These results may not be surprising: with agile scaleups offering attractive solutions that can provide rapid access to new revenue streams, it follows that they would make valuable partners to develop these new opportunities. Scaleups can bring in ideas that a corporate has either never considered previously, or that they have not had the time or resources to develop themselves. Through the collaboration, the corporate can harness the external expertise offered by the scaleup to drastically shorten the time to market and launch a high-quality solution to their customers or to improve outdated existing products. Within these top-line growth-targeted collaborations, however, there are multiple different models that a corporate can follow to achieve success with a scaleup counterpart.
Broadly speaking, the commercial relationship between the two partners can be divided into four main categories, each carrying its own unique potential:
- Buyer-supplier relationships in which a corporate simply purchases and utilizes the solution, often to improve existing products or processes
- Re-selling models, in which a corporate can leverage its customer base to distribute scaleup products
- White-label branding models, in which the scaleup product or service can be launched under the brand of the corporate but powered by the scaleup
- Joint product development collaborations, in which the combined assets of the scaleup and the corporate can be leveraged to create a new product. Depending on the needs and resources of both the corporate and the scaleup, different models might be more attractive for different collaborations.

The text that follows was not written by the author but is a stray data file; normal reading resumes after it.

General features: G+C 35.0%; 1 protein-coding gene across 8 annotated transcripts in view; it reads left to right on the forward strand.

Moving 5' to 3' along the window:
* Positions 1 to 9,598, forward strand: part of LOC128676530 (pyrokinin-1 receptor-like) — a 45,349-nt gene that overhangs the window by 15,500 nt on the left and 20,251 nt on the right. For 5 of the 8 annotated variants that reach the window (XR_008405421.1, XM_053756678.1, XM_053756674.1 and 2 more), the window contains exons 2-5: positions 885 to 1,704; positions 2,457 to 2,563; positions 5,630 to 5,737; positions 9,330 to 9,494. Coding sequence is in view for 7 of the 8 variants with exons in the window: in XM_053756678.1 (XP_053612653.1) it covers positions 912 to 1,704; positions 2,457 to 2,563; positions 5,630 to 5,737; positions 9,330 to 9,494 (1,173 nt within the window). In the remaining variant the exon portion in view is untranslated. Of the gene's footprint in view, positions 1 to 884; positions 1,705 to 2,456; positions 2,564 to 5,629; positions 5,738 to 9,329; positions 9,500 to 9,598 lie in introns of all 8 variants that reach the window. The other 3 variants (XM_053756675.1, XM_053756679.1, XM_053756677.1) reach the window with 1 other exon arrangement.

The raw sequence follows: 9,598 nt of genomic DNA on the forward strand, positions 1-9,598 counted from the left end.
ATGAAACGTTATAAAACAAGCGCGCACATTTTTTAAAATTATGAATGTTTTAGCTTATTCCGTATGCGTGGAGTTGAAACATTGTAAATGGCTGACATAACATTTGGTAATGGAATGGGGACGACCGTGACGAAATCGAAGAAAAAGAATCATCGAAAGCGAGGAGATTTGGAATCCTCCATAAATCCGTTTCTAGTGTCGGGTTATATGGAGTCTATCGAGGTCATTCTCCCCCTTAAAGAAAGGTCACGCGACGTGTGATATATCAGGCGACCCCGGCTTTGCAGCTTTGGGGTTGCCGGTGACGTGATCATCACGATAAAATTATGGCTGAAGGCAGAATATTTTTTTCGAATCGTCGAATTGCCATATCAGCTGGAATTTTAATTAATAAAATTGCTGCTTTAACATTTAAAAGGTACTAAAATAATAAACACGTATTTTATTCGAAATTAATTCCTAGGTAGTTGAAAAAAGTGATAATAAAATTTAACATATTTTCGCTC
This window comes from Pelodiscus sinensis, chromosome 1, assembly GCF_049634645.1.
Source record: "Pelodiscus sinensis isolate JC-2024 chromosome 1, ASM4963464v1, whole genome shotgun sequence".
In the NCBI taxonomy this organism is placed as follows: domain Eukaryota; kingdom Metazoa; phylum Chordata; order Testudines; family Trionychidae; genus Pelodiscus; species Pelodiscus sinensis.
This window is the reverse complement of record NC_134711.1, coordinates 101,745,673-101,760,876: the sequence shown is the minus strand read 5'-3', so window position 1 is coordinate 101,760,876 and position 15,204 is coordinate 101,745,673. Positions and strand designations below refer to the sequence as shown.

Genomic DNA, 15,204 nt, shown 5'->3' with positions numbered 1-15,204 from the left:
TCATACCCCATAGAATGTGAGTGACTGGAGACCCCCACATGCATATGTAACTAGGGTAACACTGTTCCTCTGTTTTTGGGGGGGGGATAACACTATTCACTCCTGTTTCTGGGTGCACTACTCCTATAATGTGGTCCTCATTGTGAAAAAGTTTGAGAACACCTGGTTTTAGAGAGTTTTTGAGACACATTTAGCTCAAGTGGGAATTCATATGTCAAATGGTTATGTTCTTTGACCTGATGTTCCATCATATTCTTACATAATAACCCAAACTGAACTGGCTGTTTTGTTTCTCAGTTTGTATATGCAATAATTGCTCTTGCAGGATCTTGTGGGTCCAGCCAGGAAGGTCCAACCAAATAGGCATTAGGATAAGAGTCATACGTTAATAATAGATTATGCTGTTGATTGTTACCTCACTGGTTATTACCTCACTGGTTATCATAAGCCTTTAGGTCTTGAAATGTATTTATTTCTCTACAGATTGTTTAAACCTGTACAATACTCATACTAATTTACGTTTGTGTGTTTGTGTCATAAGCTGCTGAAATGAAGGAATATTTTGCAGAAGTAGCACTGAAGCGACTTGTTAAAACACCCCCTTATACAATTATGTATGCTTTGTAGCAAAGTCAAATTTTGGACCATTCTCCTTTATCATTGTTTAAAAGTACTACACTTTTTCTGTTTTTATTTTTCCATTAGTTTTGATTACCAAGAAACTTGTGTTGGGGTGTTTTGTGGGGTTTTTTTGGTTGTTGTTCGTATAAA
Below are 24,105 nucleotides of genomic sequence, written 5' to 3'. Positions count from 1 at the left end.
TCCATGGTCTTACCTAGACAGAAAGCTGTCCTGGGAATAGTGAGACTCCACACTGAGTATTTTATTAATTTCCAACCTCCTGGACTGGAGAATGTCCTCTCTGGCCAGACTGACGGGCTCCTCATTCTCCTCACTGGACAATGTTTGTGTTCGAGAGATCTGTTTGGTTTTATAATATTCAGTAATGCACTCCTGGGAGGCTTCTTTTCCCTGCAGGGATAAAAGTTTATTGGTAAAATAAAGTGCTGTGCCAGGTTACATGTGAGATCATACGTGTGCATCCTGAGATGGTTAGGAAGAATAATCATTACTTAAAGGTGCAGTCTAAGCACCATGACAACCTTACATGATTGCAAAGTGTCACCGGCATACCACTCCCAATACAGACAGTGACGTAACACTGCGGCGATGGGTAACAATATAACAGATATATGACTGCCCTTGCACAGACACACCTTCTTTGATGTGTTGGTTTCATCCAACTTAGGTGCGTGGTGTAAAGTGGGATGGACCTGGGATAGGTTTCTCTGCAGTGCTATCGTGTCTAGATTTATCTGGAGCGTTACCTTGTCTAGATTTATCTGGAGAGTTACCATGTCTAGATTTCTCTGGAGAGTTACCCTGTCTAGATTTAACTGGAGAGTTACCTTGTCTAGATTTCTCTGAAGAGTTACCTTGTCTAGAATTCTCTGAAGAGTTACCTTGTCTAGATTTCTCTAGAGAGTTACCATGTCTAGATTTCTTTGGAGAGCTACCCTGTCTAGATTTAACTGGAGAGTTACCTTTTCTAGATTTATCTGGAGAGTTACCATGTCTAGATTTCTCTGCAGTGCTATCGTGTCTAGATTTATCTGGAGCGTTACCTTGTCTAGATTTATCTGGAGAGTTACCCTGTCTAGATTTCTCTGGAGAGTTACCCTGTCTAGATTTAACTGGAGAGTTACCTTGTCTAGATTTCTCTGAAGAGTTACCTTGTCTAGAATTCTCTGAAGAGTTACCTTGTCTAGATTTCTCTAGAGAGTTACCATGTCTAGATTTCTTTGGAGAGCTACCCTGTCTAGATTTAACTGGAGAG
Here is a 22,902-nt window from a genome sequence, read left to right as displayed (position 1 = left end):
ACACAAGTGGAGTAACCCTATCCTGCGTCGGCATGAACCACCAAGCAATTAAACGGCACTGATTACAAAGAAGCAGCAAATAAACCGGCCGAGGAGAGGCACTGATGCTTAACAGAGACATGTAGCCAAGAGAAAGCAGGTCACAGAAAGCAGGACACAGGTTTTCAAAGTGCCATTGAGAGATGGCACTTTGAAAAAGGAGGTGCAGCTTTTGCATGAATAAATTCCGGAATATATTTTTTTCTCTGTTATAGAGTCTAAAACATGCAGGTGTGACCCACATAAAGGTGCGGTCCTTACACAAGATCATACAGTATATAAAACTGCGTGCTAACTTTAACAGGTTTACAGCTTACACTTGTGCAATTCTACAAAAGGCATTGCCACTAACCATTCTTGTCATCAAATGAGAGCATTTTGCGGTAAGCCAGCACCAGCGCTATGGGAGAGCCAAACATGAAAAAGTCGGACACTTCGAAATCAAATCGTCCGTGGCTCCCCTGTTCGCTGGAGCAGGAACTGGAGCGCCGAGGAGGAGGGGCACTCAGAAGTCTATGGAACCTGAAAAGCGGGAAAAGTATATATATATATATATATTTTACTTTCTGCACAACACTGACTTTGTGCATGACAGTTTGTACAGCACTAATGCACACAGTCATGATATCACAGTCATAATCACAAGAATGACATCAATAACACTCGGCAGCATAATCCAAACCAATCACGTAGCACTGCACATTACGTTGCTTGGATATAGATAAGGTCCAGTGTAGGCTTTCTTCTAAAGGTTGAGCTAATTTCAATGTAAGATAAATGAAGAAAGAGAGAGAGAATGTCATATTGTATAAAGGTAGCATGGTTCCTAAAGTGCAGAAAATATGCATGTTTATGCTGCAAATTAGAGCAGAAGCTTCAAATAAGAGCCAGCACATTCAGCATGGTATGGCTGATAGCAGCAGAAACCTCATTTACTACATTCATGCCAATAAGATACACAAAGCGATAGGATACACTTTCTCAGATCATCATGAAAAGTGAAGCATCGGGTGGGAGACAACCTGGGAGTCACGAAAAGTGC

The scaleup and corporate can jointly decide which model is most fitting to their needs. Whichever model they choose, the collaboration can truly drive significant results for top-line growth by introducing new products and services to the corporate’s potentially outdated lineup, highlights Karim Taga based on his experience with many collaborations:
Beyond risk, corporates consider geography and scalability
To succeed with large corporates, scaleups have to be ready to do just that: scale adequately to match the needs of a large customer base. For some corporates looking for potential innovation partners to drive top line growth, this prerequisite of scaling readiness means a primary emphasis on digital-only solutions, which can be rolled out rapidly at relatively lower marginal cost.
However, while digital solutions are the prevailing target for collaboration, there are notable exceptions to prove that hardware can still provide promising opportunities and remains a consideration for corporates. Match-Maker Ventures highlighted its portfolio scaleup Otodo, an innovative smart-home solution which unifies control of Wi-Fi-enabled smart-home devices using a physical hub. The growing smart-home industry is certainly an exciting avenue for top-line growth for many corporates, and there is sufficient interest in and need for the solution to justify the collaboration with a hardware-enabled solution.
Additional consideration is also given to geographical differences, as panelists indicated that corporates in some regions may be less willing to explore third-party collaborations just yet, while other regions have already seen numerous successful collaborations of this kind.